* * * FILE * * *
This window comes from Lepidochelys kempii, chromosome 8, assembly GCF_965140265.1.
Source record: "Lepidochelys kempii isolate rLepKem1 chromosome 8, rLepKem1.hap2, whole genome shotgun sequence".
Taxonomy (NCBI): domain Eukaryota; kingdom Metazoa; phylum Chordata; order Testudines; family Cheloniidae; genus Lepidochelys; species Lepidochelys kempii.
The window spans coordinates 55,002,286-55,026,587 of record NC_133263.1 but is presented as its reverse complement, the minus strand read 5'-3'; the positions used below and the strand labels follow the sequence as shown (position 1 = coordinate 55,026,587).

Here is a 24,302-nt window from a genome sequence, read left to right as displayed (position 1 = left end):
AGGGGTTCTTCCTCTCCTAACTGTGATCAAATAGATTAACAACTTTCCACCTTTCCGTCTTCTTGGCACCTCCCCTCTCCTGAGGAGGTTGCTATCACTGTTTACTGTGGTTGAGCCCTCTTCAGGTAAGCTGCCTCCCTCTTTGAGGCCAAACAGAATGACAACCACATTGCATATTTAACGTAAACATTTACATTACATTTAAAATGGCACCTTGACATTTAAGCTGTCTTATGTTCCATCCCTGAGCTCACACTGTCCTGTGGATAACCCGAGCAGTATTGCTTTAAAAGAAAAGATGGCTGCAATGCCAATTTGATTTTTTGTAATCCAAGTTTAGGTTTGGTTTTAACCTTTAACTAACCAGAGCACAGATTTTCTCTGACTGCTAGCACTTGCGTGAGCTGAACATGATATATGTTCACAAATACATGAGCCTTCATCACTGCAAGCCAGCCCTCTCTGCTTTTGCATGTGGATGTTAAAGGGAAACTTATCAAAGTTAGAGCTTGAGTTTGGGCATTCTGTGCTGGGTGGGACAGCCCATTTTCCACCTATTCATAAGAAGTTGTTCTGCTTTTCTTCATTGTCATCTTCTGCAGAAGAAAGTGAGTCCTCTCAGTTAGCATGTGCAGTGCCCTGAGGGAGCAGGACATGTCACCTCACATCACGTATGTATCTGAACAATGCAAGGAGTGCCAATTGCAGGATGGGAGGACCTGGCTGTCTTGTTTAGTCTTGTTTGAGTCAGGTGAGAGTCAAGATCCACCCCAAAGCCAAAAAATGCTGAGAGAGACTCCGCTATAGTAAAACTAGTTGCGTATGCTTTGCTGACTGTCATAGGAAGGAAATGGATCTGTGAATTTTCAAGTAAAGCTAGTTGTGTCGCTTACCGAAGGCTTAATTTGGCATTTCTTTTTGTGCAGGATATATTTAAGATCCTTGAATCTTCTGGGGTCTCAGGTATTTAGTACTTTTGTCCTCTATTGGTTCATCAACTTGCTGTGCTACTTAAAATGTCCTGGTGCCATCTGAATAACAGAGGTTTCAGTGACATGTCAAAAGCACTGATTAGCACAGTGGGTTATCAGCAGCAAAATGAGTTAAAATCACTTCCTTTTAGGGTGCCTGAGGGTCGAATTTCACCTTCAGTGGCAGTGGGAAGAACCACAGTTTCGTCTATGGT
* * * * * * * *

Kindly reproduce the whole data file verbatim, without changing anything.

This window comes from Lepidochelys kempii, chromosome 8, assembly GCF_965140265.1.
Source record: "Lepidochelys kempii isolate rLepKem1 chromosome 8, rLepKem1.hap2, whole genome shotgun sequence".
Taxonomy (NCBI): domain Eukaryota; kingdom Metazoa; phylum Chordata; order Testudines; family Cheloniidae; genus Lepidochelys; species Lepidochelys kempii.
The window spans coordinates 55,002,286-55,026,587 of record NC_133263.1 but is presented as its reverse complement, the minus strand read 5'-3'; the positions used below and the strand labels follow the sequence as shown (position 1 = coordinate 55,026,587).

Here is a 24,302-nt window from a genome sequence, read left to right as displayed (position 1 = left end):
AGGGGTTCTTCCTCTCCTAACTGTGATCAAATAGATTAACAACTTTCCACCTTTCCGTCTTCTTGGCACCTCCCCTCTCCTGAGGAGGTTGCTATCACTGTTTACTGTGGTTGAGCCCTCTTCAGGTAAGCTGCCTCCCTCTTTGAGGCCAAACAGAATGACAACCACATTGCATATTTAACGTAAACATTTACATTACATTTAAAATGGCACCTTGACATTTAAGCTGTCTTATGTTCCATCCCTGAGCTCACACTGTCCTGTGGATAACCCGAGCAGTATTGCTTTAAAAGAAAAGATGGCTGCAATGCCAATTTGATTTTTTGTAATCCAAGTTTAGGTTTGGTTTTAACCTTTAACTAACCAGAGCACAGATTTTCTCTGACTGCTAGCACTTGCGTGAGCTGAACATGATATATGTTCACAAATACATGAGCCTTCATCACTGCAAGCCAGCCCTCTCTGCTTTTGCATGTGGATGTTAAAGGGAAACTTATCAAAGTTAGAGCTTGAGTTTGGGCATTCTGTGCTGGGTGGGACAGCCCATTTTCCACCTATTCATAAGAAGTTGTTCTGCTTTTCTTCATTGTCATCTTCTGCAGAAGAAAGTGAGTCCTCTCAGTTAGCATGTGCAGTGCCCTGAGGGAGCAGGACATGTCACCTCACATCACGTATGTATCTGAACAATGCAAGGAGTGCCAATTGCAGGATGGGAGGACCTGGCTGTCTTGTTTAGTCTTGTTTGAGTCAGGTGAGAGTCAAGATCCACCCCAAAGCCAAAAAATGCTGAGAGAGACTCCGCTATAGTAAAACTAGTTGCGTATGCTTTGCTGACTGTCATAGGAAGGAAATGGATCTGTGAATTTTCAAGTAAAGCTAGTTGTGTCGCTTACCGAAGGCTTAATTTGGCATTTCTTTTTGTGCAGGATATATTTAAGATCCTTGAATCTTCTGGGGTCTCAGGTATTTAGTACTTTTGTCCTCTATTGGTTCATCAACTTGCTGTGCTACTTAAAATGTCCTGGTGCCATCTGAATAACAGAGGTTTCAGTGACATGTCAAAAGCACTGATTAGCACAGTGGGTTATCAGCAGCAAAATGAGTTAAAATCACTTCCTTTTAGGGTGCCTGAGGGTCGAATTTCACCTTCAGTGGCAGTGGGAAGAACCACAGTTTCGTCTATGGT